Great piece! – To my way of thinking, explains and re-enforces why we should be emphasizing that All Lives Matter ….

  • badkitty61

    Honestly, I wonder if most of you are younger than me. I’m white, 65, and I grew up in Berkeley with the Black Panther Party. I live in what might be called the “black” area of Berkeley, and I don’t have a problem with walking down streets in “black” Oakland. As a blonde, blue-eyed 19 year old who was 5 feet tall and weighed 85 pounds, I was beaten up by four policemen (still not sure what I did wrong, although I know I did walk partially by a police car without noticing there were four policemen in full battle gear inside–this was People’s Park). Twenty-five years ago my husband told me he was uncomfortable in a room with only white people, because we live in a very mixed society. But what I want my point to be is that the Panthers put great emphasis on cooperating with white people. If I were BLM, I would not publicly attack someone who attended the great rally in in Washington. A unified presentation with Bernie and BLM would have been much more persuasive. If you’re having a problem with race relations, I suggest you study the Black Panther Party. And if you really want to shut the NRA up, you can always carry guns, the way the Panthers did to Sacramento in 1967. And always remember, it’s not the color of the skin that matters, it’s the ideas in people’s heads.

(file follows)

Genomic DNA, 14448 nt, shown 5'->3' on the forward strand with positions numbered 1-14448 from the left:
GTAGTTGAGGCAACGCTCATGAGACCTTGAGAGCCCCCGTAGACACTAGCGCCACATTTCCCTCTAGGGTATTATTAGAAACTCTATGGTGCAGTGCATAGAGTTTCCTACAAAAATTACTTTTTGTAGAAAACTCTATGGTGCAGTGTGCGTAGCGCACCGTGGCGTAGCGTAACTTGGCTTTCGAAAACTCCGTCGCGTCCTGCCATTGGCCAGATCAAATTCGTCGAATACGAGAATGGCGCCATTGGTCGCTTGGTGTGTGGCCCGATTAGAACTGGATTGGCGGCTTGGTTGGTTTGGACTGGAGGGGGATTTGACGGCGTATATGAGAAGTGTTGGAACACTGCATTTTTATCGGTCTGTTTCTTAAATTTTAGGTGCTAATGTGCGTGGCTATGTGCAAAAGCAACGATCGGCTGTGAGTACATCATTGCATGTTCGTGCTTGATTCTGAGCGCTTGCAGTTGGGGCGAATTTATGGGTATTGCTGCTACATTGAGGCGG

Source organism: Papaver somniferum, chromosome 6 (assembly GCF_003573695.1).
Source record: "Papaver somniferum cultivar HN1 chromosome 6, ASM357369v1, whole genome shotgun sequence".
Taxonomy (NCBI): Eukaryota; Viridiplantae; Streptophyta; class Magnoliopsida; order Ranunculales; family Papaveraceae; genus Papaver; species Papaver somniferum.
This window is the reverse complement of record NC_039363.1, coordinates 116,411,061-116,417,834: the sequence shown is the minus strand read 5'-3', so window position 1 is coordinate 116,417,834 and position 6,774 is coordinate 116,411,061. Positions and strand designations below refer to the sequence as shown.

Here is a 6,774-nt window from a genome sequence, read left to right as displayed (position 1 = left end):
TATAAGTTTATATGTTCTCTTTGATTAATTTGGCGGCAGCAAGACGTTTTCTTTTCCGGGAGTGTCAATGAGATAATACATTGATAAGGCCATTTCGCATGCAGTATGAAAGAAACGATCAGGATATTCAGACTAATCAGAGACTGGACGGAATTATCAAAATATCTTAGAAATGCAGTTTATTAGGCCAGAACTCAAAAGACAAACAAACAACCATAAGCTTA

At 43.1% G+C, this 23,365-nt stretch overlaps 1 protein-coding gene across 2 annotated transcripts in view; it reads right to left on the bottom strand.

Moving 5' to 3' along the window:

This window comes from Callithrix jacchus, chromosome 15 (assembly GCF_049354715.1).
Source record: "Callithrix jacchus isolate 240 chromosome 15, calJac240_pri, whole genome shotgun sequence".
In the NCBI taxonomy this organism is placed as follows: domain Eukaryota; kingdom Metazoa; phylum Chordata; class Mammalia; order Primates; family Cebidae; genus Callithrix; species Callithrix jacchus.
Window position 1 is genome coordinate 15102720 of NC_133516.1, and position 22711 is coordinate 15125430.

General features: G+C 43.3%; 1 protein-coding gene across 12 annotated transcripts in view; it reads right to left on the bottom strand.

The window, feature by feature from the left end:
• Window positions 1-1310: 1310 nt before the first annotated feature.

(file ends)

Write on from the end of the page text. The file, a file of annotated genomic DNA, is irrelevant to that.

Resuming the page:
• Bill Rood

    This is a great piece. I long believed in “white privilege” until I saw the comments of Jacqueline S Homan on another article here. It then occurred to me that “white privilege” exists, but that not all whites are beneficiaries. Gina’s concept of intersectionality allows me to further refine those thoughts. Yes, when considering privileges that are based solely on race, all whites are to some degree privileged as described in this article, though a poor white might be victimized by our criminal injustice system just as viciously as a black person.

    Also, there are some blacks who benefit from privilege of one sort or another. A few have inherited wealth. Our President is the son of an elite Kenyan and an upper middle class mother with a PhD in anthropology who worked for USAID. He was raised by his grandmother, who was a bank officer.

    I am supportive of affirmative action recruitment programs. However, is a young African American from the upper middle class more worthy of recruitment than a poor white? Should universities and employers be competing to recruit a limited population of already class-privileged minorities, thereby piling more privilege on individuals who are already more privileged than the average person? Is that really a cure for racism?

    It’s undeniable that blacks and Hispanics, no matter how privileged by class, genes or upbringing are more likely to be targeted by our institutional and structural racism than whites. This needs to be fixed, and it can be fixed without piling more indignities on working class and poor whites. In fact, fixing our criminal injustice system and brutal police tactics will benefit poor whites as much as blacks and should be a source of unification rather than divisiveness.

  • Jon

    Gina, Thanks for an honest and strong article. I speak as a straight white elder male who in Hawai’i married a first generation Filipina and now have two adult mixed race children, including a daughter who married a man with Jamaican ancestry and has two brown-skinned grandchildren who are adorable and full of vital energy, so far at least. I acknowledge all of your points.

  • Dan Tonner

    Such bullshit.

  • riverside57

    It is a misnomer to call it “white privilege” it is more accurate to say “class privilege.” It really is all about how much your family earns, not so much about skin color in 21st century America.